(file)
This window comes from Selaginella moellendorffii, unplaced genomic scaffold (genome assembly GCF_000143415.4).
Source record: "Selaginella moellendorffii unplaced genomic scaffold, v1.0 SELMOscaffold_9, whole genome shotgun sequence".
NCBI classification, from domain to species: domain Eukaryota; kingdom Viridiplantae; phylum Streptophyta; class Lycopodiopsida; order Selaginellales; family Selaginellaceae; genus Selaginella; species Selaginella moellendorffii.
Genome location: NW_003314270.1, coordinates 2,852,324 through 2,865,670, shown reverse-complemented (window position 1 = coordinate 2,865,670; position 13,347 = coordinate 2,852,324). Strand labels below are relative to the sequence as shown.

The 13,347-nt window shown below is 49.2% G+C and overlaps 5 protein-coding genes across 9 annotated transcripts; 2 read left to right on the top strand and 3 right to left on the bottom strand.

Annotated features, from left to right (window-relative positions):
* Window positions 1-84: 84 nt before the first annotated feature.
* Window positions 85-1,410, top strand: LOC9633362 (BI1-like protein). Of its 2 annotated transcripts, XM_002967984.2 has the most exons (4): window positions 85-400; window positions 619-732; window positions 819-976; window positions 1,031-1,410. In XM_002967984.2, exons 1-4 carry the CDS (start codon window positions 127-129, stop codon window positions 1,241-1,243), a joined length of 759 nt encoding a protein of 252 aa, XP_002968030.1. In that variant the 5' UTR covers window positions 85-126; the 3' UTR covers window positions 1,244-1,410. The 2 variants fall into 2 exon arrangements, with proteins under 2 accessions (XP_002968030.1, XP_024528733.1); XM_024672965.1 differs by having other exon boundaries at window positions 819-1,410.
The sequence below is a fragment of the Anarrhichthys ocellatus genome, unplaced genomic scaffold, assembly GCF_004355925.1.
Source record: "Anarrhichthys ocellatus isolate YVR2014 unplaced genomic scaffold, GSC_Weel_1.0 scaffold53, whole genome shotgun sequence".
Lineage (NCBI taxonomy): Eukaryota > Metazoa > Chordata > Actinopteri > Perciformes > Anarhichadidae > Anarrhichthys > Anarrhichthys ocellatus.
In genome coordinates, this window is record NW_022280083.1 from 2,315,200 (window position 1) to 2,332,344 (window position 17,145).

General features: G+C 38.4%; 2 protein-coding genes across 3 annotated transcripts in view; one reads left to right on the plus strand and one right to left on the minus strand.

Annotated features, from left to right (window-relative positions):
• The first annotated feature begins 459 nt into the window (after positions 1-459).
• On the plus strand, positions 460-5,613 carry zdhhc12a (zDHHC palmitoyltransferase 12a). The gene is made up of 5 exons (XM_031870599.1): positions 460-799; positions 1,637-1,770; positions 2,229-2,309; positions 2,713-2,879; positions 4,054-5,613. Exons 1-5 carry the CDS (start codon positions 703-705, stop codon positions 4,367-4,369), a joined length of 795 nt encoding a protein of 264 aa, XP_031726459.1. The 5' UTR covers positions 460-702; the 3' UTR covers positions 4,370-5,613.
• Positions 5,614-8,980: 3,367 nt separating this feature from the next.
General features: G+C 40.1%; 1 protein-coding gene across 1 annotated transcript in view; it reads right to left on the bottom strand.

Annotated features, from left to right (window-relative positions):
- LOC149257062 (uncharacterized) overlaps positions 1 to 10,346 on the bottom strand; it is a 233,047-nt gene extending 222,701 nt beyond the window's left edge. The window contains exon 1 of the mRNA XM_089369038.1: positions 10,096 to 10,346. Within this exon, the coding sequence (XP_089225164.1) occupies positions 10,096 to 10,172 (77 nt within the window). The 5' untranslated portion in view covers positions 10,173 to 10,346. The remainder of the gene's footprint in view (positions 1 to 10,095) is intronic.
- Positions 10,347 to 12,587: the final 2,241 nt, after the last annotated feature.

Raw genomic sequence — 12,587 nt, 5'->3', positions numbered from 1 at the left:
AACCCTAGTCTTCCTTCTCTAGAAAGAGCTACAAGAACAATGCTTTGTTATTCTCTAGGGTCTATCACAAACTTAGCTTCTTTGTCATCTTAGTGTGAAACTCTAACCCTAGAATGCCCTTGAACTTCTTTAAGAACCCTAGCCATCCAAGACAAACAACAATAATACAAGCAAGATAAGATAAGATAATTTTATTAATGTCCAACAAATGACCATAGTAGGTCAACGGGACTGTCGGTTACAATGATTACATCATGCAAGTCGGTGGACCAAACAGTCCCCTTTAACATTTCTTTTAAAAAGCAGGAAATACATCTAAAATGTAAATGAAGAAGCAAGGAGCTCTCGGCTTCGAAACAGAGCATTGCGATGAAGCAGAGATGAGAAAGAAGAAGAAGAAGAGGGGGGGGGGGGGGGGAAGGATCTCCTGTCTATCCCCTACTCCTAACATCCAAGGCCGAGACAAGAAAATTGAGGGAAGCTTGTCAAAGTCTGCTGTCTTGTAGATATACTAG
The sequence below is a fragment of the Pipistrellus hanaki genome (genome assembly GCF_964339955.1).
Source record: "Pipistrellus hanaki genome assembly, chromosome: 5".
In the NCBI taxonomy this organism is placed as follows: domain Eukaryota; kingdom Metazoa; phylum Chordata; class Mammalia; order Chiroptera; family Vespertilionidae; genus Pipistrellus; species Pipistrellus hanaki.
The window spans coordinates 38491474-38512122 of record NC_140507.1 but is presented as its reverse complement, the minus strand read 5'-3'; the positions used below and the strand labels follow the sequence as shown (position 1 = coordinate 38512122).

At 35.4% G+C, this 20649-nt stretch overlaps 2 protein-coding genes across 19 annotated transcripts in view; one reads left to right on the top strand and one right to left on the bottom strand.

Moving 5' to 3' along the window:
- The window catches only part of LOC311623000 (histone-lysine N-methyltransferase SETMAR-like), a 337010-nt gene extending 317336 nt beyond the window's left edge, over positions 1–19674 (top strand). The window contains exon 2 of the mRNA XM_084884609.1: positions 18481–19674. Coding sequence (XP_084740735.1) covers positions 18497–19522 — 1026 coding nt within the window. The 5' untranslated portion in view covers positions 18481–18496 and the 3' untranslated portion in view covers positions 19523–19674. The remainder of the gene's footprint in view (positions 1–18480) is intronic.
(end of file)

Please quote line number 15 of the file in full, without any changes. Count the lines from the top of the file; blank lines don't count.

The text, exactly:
• The first annotated feature begins 459 nt into the window (after positions 1-459).